Pikesville VFC makes history
By MICHAEL SCHWARTZBERG Senior Correspondent
1st Responder Network
Story Number 073108127
By Andrea Lavine
Andrea Lavine has been elected 3rd EMS (Emergency Medical Service) Lieutenant at Pikesville Volunteer Fire Company, marking the first time a female Orthodox Jewish volunteer in Baltimore County has held such a rank.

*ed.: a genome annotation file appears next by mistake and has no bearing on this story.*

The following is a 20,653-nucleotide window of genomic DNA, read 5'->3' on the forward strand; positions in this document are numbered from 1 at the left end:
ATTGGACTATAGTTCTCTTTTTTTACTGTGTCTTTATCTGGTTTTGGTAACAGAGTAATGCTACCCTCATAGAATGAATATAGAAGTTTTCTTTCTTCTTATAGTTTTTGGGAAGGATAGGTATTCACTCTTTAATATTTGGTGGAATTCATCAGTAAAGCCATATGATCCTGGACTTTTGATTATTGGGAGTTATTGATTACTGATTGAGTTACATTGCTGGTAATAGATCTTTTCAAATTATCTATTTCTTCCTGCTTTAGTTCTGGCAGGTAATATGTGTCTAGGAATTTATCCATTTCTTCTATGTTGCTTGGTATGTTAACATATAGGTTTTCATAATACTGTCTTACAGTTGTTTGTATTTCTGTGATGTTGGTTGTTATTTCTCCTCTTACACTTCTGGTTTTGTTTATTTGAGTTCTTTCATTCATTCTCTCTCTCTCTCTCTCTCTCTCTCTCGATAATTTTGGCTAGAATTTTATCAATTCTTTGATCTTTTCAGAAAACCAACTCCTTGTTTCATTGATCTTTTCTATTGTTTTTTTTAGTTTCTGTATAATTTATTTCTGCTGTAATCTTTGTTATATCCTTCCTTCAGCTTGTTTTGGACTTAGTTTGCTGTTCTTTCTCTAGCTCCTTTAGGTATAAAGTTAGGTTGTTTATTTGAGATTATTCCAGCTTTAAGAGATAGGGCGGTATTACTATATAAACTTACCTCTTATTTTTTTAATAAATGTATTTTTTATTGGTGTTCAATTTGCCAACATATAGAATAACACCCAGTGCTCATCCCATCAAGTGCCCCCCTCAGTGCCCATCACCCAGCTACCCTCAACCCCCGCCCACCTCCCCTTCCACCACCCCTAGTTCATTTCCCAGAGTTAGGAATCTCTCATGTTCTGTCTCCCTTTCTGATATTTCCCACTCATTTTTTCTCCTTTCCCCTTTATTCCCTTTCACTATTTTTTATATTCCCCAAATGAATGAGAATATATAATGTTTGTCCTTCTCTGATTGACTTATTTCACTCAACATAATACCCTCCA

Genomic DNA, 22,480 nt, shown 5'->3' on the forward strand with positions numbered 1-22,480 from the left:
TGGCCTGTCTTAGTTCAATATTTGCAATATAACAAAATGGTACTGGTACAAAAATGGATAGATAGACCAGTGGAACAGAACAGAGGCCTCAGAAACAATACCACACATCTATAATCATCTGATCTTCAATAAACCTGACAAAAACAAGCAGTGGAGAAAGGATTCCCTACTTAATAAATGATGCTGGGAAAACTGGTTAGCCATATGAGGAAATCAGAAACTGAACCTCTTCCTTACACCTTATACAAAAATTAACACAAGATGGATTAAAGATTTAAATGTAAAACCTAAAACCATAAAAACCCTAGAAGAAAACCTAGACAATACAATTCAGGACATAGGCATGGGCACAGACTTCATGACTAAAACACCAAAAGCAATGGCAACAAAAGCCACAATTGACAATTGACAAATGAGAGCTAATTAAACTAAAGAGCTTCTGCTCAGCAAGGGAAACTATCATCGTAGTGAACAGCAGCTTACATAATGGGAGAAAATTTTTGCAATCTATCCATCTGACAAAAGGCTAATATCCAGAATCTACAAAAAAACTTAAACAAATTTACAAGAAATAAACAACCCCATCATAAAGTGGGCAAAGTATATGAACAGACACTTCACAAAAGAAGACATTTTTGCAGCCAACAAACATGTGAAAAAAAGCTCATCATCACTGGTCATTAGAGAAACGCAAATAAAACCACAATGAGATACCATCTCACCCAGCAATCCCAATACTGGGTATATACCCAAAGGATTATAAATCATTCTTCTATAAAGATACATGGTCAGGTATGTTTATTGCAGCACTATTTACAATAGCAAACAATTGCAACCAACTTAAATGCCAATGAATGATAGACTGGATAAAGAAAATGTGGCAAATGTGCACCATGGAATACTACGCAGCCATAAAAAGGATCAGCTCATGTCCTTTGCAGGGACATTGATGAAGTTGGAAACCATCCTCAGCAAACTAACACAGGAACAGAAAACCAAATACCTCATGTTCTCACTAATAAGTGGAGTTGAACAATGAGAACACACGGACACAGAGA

A Pikesville woman who balances being a wife, mother of two teenage daughters, and a career as a hospital-based pediatric social worker has been elected 3rd EMS (Emergency Medical Service) Lieutenant at Pikesville Volunteer Fire Company, marking the first time a female Orthodox Jewish volunteer in Baltimore County has held such a rank.“I wanted to be an EMS provider since age seven and thought about it seriously when I was 18 but was concerned how I would balance that with my Orthodox lifestyle,” said Lt. Andrea Ziv Lavine, who in addition to being elected as a lieutenant was also named PVFC’s EMS Provider of the Year for 2007. “When I married I remained interested but ignorant of my options.” As Lavine embarked on her career she met a volunteer, educated herself about the options, and decided to apply – after her husband completed his PhD.Lavine said the 1970s television show Emergency! played a significant role in her decision to become a volunteer EMS provider. “Ever since watching that show I wanted to be the one to be there in the moment of crisis to help people through,” she said.Lavine, who is in her 30s, officially joined PVFC in June 2005 and has been riding Medic 325 ever since. “I’m grateful for the opportunities I have had over the past three years and for the learning experiences that have enriched my life.”Being an Orthodox female in a firehouse – somewhat of an unusual place to find a mother who wears a skirt over her pants and covers her hair – hasn’t been an issue for Lavine. “I think my acceptance of others has helped with their acceptance of me,” she said. “I had to prove myself as a provider and a productive member of the company to be accepted.”In 2007, Lavine answered more than 130 calls as a volunteer, and responded on 20 more as one of the company’s part-time paid medical staff. Her 15-year-old daughter is also involved with the fire service, having earlier this year joined the Fire Brigade Pipes and Drums of Greater Baltimore, a bagpipe and drum band comprised of firefighters and family members of firefighters from the Baltimore metropolitan area (including two husband-and-wife pairs from PVFC). Next year when she turns 16, she plans to join PVFC as a Junior member. In addition to Lavine, PVFC’s roster includes a number of other Orthodox Jewish members, and a significant number of recent recruits to the company have been Orthodox. Lavine and her family attend Suburban Orthodox Toras Chaim Congregation.PVFC’s ambulance, staffed with volunteer personnel, averages about 1,800 calls per year. In addition to funds raised through community donations, the unit receives significant financial support from Save-A-Heart and Covenant Guild.